I'm thinking of trying a new hill for hill reps near my new house but I'm not 100% sure how long to make the reps.
The sets would be:
1) 350m distance - 20m climb
2) 550m - 35m climb
3) 850m - 45m climb
Would this be a good distance to tackle for long reps or too far for repeats? I was thinking of starting with a 1-2-3-2-1 session and maybe increasing every couple of weeks...
Depends if you're doing reps for speed or stamina.
Recovery time is important. You have quite a shallow hill, so if you're planning a "jog back down" recovery you might have too much recovery time.
Any reps are good: the extra benefit from doing "reps" in place of "steady run" is much greater than the difference between "random reps" and "optimal reps"
Whatever the reps a very important feature of hill work is to not stop on reaching the crest of the hill but to drive through the top at the same rate of work as you were doing going up the hill, this even for just 20 or 30 meters. There is a tremendous psychological gain in this little trick.
Then, yes, as you are returning to the bottom go fast enough for some recovery but not too much.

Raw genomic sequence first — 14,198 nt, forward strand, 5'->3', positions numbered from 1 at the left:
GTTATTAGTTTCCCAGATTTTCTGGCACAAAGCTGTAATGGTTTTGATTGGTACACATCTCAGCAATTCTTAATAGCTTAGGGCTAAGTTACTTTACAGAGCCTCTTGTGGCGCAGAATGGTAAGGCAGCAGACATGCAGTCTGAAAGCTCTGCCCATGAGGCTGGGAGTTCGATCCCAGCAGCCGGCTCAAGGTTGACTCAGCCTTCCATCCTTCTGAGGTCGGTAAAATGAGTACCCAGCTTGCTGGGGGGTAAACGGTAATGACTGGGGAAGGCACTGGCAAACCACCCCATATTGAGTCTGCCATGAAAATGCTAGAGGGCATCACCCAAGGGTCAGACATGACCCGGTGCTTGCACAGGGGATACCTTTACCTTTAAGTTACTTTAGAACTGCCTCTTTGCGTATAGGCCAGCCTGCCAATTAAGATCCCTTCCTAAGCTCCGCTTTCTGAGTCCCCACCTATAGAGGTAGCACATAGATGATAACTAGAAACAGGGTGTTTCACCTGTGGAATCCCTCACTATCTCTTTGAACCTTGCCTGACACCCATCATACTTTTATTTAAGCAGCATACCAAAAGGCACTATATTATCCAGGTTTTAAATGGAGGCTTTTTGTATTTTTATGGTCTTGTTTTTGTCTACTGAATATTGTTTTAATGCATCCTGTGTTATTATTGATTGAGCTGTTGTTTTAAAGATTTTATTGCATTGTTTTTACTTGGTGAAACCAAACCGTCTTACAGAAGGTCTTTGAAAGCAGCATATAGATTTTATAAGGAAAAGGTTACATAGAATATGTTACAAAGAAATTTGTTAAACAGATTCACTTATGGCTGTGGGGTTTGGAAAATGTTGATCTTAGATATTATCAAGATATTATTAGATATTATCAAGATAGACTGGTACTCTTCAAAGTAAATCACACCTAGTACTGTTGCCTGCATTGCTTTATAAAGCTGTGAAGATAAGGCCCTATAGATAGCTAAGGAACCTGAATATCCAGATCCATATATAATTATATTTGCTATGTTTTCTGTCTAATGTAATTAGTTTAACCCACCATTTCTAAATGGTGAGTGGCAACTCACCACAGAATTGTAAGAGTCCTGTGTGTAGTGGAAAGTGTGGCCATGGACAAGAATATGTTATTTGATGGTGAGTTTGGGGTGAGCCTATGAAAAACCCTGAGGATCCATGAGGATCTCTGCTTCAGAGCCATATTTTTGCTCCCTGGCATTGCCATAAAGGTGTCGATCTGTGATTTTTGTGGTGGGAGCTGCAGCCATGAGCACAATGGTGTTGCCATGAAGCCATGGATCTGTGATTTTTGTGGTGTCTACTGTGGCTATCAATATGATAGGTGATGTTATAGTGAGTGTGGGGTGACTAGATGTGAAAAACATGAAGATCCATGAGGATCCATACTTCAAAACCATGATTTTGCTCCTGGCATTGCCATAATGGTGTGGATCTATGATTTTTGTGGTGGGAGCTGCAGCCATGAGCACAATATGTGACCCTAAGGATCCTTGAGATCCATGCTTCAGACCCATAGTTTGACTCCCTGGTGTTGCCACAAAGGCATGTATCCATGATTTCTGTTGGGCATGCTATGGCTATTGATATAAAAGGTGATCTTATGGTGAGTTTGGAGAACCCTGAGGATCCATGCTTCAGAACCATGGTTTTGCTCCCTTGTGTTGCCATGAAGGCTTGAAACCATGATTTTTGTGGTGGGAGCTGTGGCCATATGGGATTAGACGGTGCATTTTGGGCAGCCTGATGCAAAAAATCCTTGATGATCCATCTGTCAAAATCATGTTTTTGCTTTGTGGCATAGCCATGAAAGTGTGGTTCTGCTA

Most running books seem to recommend 10-20 seconds on a 5-10% grade.
They are mainly working on building leg strength and running form.
Once you go beyond 50 seconds you are beyond that type of session.
We were doing 10x~200m. on a 8% grade in about 40-55 seconds.
I'm probably looking for stamina on hills to start with (to get me able to sustain a steady trot up a hill in an orienteering race instead of walking)... I was planning on coming back down the hill a little faster than a jog as it will take ages to get back from the long rep.
For what your goal is here are some options with the most relevant workouts on top:
1. Hill repeats 10 - 20 seconds at 8-10% grade at 95% effort and full recovery 2+ min rest
2. Some gym work: one legged squats, bulgarian split squats, jump squats. Use low reps 8 - 10. Start body weight, add weight as you progress. EDIT Checked your profile :) maybe hold off on the squats if you have knee problems /EDIT
3. VO2 intervals: 1 - 3 mins intervals at 80%-85% with equal rest up to 2 min for the longer intervals
4. Threshold intervals 6 - 10 min intervals with 2 - 3 min rest
But mostly what graeme said, any interval work is much more beneficial than a steady run.